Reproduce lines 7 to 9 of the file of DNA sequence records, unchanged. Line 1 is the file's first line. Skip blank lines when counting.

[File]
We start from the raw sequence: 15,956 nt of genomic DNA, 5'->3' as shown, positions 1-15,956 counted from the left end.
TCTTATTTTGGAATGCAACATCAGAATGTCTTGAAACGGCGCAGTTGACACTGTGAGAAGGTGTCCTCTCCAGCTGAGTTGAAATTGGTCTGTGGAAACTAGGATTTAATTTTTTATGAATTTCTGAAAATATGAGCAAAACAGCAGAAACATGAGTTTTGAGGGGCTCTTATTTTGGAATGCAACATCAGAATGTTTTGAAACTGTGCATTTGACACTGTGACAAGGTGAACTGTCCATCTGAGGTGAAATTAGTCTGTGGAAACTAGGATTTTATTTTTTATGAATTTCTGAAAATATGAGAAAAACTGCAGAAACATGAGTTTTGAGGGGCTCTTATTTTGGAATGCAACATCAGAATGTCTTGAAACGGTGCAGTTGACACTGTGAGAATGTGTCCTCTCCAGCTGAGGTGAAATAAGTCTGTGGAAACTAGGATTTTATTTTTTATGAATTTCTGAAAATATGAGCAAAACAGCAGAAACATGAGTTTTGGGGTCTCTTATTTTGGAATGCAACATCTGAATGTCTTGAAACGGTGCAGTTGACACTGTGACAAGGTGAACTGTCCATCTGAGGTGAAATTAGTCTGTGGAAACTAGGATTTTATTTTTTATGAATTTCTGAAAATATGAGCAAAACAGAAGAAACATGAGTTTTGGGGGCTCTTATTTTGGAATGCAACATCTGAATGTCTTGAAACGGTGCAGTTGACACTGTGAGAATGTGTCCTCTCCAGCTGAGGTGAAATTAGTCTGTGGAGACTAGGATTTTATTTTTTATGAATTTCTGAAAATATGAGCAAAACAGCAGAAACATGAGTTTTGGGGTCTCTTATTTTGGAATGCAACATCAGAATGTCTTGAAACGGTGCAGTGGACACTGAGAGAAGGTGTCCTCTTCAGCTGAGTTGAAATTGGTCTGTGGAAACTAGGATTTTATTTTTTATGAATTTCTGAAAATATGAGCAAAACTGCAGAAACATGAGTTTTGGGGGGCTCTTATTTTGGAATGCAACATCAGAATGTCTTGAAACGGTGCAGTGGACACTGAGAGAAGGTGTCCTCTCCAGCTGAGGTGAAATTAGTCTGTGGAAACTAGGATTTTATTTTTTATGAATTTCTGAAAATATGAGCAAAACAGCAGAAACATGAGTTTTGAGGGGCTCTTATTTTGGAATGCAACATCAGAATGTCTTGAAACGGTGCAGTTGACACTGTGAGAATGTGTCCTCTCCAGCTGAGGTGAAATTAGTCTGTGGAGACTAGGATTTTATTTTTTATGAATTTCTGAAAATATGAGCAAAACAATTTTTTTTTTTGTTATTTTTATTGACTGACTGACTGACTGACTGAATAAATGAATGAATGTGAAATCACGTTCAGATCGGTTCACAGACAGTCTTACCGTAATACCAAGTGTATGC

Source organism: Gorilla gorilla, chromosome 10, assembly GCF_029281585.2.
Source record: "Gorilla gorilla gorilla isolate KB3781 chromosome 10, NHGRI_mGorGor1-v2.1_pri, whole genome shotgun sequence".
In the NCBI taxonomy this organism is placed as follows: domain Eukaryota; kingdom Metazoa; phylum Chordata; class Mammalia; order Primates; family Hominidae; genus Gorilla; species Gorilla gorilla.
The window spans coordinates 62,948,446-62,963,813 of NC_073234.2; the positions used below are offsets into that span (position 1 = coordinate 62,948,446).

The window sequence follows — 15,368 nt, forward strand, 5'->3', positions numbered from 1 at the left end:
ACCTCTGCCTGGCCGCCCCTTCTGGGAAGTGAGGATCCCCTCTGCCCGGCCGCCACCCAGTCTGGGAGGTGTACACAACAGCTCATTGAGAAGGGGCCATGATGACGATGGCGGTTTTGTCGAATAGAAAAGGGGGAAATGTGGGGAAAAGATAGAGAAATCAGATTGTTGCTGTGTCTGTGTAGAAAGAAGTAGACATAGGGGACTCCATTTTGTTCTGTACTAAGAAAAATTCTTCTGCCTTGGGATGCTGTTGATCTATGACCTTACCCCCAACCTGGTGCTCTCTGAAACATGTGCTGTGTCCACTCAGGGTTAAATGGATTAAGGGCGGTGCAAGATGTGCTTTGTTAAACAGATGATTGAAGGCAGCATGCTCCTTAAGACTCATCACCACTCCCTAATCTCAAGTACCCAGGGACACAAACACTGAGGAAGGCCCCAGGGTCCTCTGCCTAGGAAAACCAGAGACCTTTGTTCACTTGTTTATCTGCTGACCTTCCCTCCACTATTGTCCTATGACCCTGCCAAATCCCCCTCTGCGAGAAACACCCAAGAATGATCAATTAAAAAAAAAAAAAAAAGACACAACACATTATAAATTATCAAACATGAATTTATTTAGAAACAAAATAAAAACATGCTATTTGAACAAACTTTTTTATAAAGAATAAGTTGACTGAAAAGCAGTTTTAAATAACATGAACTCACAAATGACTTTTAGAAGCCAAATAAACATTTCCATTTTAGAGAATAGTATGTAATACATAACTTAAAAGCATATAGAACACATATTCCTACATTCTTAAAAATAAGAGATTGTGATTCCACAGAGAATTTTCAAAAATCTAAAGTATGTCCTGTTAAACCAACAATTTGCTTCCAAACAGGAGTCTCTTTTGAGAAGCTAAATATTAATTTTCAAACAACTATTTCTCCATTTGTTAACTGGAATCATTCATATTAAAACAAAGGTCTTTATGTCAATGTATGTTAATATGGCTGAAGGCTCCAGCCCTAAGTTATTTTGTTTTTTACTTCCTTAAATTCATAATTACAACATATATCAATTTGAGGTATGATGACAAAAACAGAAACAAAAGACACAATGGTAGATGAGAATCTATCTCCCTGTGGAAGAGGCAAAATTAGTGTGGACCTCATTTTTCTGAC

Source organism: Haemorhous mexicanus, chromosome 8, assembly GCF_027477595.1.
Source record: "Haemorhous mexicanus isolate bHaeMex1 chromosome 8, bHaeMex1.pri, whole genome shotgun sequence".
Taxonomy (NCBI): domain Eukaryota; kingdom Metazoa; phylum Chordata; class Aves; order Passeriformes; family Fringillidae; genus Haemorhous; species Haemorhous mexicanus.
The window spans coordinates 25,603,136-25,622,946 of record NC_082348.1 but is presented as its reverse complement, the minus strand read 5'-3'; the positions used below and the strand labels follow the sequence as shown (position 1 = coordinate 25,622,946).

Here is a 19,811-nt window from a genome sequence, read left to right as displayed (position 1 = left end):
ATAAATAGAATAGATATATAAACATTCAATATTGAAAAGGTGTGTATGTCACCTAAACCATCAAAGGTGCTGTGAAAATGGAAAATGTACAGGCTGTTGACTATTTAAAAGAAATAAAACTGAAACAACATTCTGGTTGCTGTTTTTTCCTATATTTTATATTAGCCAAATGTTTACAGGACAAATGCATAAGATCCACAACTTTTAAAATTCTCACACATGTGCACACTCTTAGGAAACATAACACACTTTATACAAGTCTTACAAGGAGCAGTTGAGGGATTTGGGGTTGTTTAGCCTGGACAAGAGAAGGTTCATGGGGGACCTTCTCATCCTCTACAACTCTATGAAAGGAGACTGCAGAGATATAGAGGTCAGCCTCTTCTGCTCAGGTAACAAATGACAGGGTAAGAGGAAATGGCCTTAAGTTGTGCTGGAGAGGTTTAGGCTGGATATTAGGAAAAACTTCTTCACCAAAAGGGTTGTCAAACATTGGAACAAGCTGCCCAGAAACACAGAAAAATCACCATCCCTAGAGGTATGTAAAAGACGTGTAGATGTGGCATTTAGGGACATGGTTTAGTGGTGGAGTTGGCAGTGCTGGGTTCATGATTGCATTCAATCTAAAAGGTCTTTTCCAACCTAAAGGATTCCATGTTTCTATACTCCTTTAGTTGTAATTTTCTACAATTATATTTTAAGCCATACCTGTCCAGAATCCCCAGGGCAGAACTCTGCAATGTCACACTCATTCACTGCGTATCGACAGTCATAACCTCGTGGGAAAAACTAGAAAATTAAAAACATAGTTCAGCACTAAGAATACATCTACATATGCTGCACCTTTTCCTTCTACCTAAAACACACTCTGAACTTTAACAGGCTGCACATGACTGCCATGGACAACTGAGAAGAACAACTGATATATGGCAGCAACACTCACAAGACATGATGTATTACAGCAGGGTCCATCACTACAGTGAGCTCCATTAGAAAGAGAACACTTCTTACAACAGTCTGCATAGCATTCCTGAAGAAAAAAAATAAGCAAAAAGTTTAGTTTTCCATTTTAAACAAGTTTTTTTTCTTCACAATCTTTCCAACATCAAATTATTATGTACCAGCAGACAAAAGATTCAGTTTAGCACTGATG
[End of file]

The window sequence follows — 15,368 nt, forward strand, 5'->3', positions numbered from 1 at the left end:
ACCTCTGCCTGGCCGCCCCTTCTGGGAAGTGAGGATCCCCTCTGCCCGGCCGCCACCCAGTCTGGGAGGTGTACACAACAGCTCATTGAGAAGGGGCCATGATGACGATGGCGGTTTTGTCGAATAGAAAAGGGGGAAATGTGGGGAAAAGATAGAGAAATCAGATTGTTGCTGTGTCTGTGTAGAAAGAAGTAGACATAGGGGACTCCATTTTGTTCTGTACTAAGAAAAATTCTTCTGCCTTGGGATGCTGTTGATCTATGACCTTACCCCCAACCTGGTGCTCTCTGAAACATGTGCTGTGTCCACTCAGGGTTAAATGGATTAAGGGCGGTGCAAGATGTGCTTTGTTAAACAGATGATTGAAGGCAGCATGCTCCTTAAGACTCATCACCACTCCCTAATCTCAAGTACCCAGGGACACAAACACTGAGGAAGGCCCCAGGGTCCTCTGCCTAGGAAAACCAGAGACCTTTGTTCACTTGTTTATCTGCTGACCTTCCCTCCACTATTGTCCTATGACCCTGCCAAATCCCCCTCTGCGAGAAACACCCAAGAATGATCAATTAAAAAAAAAAAAAAAAGACACAACACATTATAAATTATCAAACATGAATTTATTTAGAAACAAAATAAAAACATGCTATTTGAACAAACTTTTTTATAAAGAATAAGTTGACTGAAAAGCAGTTTTAAATAACATGAACTCACAAATGACTTTTAGAAGCCAAATAAACATTTCCATTTTAGAGAATAGTATGTAATACATAACTTAAAAGCATATAGAACACATATTCCTACATTCTTAAAAATAAGAGATTGTGATTCCACAGAGAATTTTCAAAAATCTAAAGTATGTCCTGTTAAACCAACAATTTGCTTCCAAACAGGAGTCTCTTTTGAGAAGCTAAATATTAATTTTCAAACAACTATTTCTCCATTTGTTAACTGGAATCATTCATATTAAAACAAAGGTCTTTATGTCAATGTATGTTAATATGGCTGAAGGCTCCAGCCCTAAGTTATTTTGTTTTTTACTTCCTTAAATTCATAATTACAACATATATCAATTTGAGGTATGATGACAAAAACAGAAACAAAAGACACAATGGTAGATGAGAATCTATCTCCCTGTGGAAGAGGCAAAATTAGTGTGGACCTCATTTTTCTGAC

Source organism: Haemorhous mexicanus, chromosome 8, assembly GCF_027477595.1.